Reality Checks before Starting a Business
When it comes to starting a business, a good idea does not always translate to a good start-up. This is especially true if one does not have an idea how the bridge the gap between the two. If you have an idea that you think might translate into a good business start-up, take a pause first and find out if the effort involved in making it a reality will be worth it. Read on as I share about reality checks you need to perform before actually starting a business from my experiences as a small business coach.
Be prepared for a lifestyle shift
People who are eager to start their own company often have this mindset that doing so is the quickest route to becoming rich. Many forget about the effect this is likely going to have on their lifestyle. If you think you’re working hard now as a regular employee and would better use that energy working for a business that you actually own, that’s just but a fraction of the kind of work that you will be expected to put in if you are to start a company.
Start-ups require a lot of hard work. You are building everything from scratch. You’ll need determination and a great deal of stubbornness to keep going. If you’re not confident that you’ll be able to pull something like this off, it may be best to reconsider.
See if people will actually love the idea
For your solution to be a hit among your prospects, they must first have a need for what you are offering. It does not stop there. They must also have the necessary amount of money to spend for what you are offering to them. Just because people love the solution you’re presenting doesn’t mean that you’ll start making profits moving forward. See to it first that you’ll have customers who will actually be willing to spend money to buy your solutions. Make sure that there is a need and not just a want for a product so you know that convincing people to buy it will be easy.
Find out if the space isn’t too crowded yet
Do some research to find out if there are other providers offering a similar solution to what you have in mind. Competition is always something that you’ll need to contend with if you are to become an entrepreneur. Before you start, find out first if the marketplace is still not that crowded. You can use the internet to find out if there are other similar providers offering the same thing where you are. If you see that there are more than ten other businesses with a similar concept, it may not be as unique an idea, after all. You’ll be better off pursuing a different one.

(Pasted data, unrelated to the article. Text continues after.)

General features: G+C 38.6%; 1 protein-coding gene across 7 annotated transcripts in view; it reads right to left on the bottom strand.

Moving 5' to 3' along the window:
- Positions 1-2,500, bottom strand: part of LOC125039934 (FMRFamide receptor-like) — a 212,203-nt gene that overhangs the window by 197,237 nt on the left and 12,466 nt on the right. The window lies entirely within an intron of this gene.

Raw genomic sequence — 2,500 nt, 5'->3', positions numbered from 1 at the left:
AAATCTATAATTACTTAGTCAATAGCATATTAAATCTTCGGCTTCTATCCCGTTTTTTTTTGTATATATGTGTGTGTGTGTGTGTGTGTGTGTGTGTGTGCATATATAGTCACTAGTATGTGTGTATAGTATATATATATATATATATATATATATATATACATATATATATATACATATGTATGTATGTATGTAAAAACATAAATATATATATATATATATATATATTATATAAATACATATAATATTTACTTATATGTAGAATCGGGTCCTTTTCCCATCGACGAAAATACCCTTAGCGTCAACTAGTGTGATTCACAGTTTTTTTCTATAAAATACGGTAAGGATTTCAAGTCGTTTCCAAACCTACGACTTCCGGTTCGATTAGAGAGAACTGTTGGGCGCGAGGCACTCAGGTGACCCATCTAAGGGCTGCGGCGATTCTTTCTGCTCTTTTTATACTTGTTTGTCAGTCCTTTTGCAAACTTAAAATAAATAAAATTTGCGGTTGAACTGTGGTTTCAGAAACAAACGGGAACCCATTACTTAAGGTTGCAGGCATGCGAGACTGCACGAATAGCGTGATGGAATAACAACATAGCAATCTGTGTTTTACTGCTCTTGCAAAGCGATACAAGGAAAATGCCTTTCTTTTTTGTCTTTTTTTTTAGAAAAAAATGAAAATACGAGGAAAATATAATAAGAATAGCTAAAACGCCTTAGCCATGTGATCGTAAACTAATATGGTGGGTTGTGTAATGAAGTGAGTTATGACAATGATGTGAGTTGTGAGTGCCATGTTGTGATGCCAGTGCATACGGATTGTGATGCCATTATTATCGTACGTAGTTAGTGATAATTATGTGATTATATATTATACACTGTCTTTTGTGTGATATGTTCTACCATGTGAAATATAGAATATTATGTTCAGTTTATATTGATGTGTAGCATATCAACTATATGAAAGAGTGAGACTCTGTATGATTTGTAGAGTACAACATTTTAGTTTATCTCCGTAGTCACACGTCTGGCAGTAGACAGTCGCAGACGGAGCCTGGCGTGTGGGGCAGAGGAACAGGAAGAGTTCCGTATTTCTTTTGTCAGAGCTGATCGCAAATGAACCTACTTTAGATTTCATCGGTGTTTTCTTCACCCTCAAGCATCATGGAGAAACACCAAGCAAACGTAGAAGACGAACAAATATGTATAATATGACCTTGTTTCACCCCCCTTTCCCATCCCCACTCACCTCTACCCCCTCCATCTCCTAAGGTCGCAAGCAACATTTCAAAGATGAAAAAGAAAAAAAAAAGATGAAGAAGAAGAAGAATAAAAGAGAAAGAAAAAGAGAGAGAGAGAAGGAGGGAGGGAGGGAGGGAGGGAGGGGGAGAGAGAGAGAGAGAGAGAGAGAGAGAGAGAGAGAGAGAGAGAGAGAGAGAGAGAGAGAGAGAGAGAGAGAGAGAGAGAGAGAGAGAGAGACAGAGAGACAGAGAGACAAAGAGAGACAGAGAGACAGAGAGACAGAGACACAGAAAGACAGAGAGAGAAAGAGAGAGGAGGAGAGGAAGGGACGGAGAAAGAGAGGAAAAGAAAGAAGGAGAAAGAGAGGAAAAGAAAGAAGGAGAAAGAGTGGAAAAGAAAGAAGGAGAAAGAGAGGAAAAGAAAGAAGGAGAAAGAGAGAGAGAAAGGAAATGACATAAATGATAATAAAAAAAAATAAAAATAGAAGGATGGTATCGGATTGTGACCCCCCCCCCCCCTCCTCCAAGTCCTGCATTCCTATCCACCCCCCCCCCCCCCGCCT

Consider the market opportunity
Find out if there is a large market opportunity for what you want to sell. See too if there is still growth in the area. It is not enough to just base things on your passion alone. Look for credible market analysis from third parties that do not have any stake on the decision that you are about to make. This way, you are confident that the data you will gather will be useful enough to help you make the right decisions.
Find out if there are hidden dependencies to your products
In the years that I have been a business consultant, I’ve noticed that one of the reasons why start-ups fail is due to hidden costs and dependencies attached to them. This is why it is critical that you get a good understanding of the costs, marketing requirements, sales channels, and even cultural issues attached to the products you are offering. Otherwise, you’ll fall in the same trap.
Can you create a team?
If you are to build a business, understand that it is not just possible to do it on your own. You’ll need the right people who are qualified and motivated enough to help propel you towards success. You do not just need customers. You also need partners, a sales team, as well as those who will be in charge of development. Even with the most passionate and dedicated founders around, start-ups are going to be tough. Having the ability to source the right people that will help you achieve your goals is imperative if you are to succeed.
Get a good grasp of the costs
A lot of would-be entrepreneurs tend to look at their plans through rose-coloured glasses. Many even make the mistake of overestimating their sales while also underestimating the ensuing costs. If you want to get your passion converted into something with tangible business value, create a business plan- one that makes sense financially. Consider your future goals and incorporate that into the business plan.
To succeed, you’ll need skills and stamina too. As a business consultant, I emphasize on clients how they are responsible for the business. As the owner, you just cannot give up that easy when you see things are not going quite your way.
Many of the start-ups that did not make did so not because they simply run out of funds but because they just decided they had enough and gave up. Learn from your missteps, as you are bound to commit many of them. Capitalise on them so you will be able to make better decisions next time.